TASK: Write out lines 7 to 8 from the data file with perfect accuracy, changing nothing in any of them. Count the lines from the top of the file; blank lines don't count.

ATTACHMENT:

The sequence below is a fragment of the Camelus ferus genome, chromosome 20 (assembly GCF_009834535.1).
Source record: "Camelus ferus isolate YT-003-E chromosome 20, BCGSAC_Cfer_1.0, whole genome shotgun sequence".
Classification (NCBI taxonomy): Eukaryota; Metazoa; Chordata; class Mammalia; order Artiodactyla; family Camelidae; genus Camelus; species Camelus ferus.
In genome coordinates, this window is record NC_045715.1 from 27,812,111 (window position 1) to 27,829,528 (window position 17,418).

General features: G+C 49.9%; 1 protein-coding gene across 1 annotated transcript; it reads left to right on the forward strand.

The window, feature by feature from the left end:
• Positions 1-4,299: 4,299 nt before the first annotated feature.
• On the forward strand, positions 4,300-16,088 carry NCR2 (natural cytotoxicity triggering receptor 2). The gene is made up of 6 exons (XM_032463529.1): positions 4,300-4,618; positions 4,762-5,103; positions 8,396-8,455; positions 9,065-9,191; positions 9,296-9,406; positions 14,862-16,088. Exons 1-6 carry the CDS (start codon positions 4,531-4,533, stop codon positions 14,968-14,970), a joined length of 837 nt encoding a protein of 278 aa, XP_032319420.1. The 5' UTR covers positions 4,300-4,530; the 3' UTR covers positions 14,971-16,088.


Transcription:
• Positions 1-4,299: 4,299 nt before the first annotated feature.
• On the forward strand, positions 4,300-16,088 carry NCR2 (natural cytotoxicity triggering receptor 2). The gene is made up of 6 exons (XM_032463529.1): positions 4,300-4,618; positions 4,762-5,103; positions 8,396-8,455; positions 9,065-9,191; positions 9,296-9,406; positions 14,862-16,088. Exons 1-6 carry the CDS (start codon positions 4,531-4,533, stop codon positions 14,968-14,970), a joined length of 837 nt encoding a protein of 278 aa, XP_032319420.1. The 5' UTR covers positions 4,300-4,530; the 3' UTR covers positions 14,971-16,088.